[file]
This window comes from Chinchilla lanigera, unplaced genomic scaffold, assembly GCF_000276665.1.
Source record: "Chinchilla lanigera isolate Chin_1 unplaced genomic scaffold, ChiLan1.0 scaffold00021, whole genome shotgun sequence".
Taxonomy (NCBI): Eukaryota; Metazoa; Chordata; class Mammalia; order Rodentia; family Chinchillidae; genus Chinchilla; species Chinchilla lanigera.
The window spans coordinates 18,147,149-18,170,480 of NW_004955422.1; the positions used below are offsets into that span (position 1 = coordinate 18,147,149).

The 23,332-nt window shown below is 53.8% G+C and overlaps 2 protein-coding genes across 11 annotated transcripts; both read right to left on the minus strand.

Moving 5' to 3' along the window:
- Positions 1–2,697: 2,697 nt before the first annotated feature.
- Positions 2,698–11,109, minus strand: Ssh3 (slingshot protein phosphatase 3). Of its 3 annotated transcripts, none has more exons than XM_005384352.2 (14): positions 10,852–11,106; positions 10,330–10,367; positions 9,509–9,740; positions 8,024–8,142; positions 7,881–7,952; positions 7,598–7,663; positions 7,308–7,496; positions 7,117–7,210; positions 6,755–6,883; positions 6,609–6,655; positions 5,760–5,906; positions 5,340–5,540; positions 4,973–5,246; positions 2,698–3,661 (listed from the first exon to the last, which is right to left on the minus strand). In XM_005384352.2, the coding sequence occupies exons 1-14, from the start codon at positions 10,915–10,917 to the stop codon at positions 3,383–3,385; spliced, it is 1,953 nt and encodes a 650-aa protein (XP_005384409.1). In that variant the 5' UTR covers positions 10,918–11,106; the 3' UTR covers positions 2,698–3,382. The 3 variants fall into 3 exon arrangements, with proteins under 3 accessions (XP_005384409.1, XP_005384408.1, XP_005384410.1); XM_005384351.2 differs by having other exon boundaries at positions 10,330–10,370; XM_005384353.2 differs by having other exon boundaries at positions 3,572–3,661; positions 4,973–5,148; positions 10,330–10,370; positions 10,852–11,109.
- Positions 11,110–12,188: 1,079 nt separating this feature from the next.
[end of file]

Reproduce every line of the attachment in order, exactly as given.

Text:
This window comes from Chinchilla lanigera, unplaced genomic scaffold, assembly GCF_000276665.1.
Source record: "Chinchilla lanigera isolate Chin_1 unplaced genomic scaffold, ChiLan1.0 scaffold00021, whole genome shotgun sequence".
Taxonomy (NCBI): Eukaryota; Metazoa; Chordata; class Mammalia; order Rodentia; family Chinchillidae; genus Chinchilla; species Chinchilla lanigera.
The window spans coordinates 18,147,149-18,170,480 of NW_004955422.1; the positions used below are offsets into that span (position 1 = coordinate 18,147,149).

The 23,332-nt window shown below is 53.8% G+C and overlaps 2 protein-coding genes across 11 annotated transcripts; both read right to left on the minus strand.

Moving 5' to 3' along the window:
- Positions 1–2,697: 2,697 nt before the first annotated feature.
- Positions 2,698–11,109, minus strand: Ssh3 (slingshot protein phosphatase 3). Of its 3 annotated transcripts, none has more exons than XM_005384352.2 (14): positions 10,852–11,106; positions 10,330–10,367; positions 9,509–9,740; positions 8,024–8,142; positions 7,881–7,952; positions 7,598–7,663; positions 7,308–7,496; positions 7,117–7,210; positions 6,755–6,883; positions 6,609–6,655; positions 5,760–5,906; positions 5,340–5,540; positions 4,973–5,246; positions 2,698–3,661 (listed from the first exon to the last, which is right to left on the minus strand). In XM_005384352.2, the coding sequence occupies exons 1-14, from the start codon at positions 10,915–10,917 to the stop codon at positions 3,383–3,385; spliced, it is 1,953 nt and encodes a 650-aa protein (XP_005384409.1). In that variant the 5' UTR covers positions 10,918–11,106; the 3' UTR covers positions 2,698–3,382. The 3 variants fall into 3 exon arrangements, with proteins under 3 accessions (XP_005384409.1, XP_005384408.1, XP_005384410.1); XM_005384351.2 differs by having other exon boundaries at positions 10,330–10,370; XM_005384353.2 differs by having other exon boundaries at positions 3,572–3,661; positions 4,973–5,148; positions 10,330–10,370; positions 10,852–11,109.
- Positions 11,110–12,188: 1,079 nt separating this feature from the next.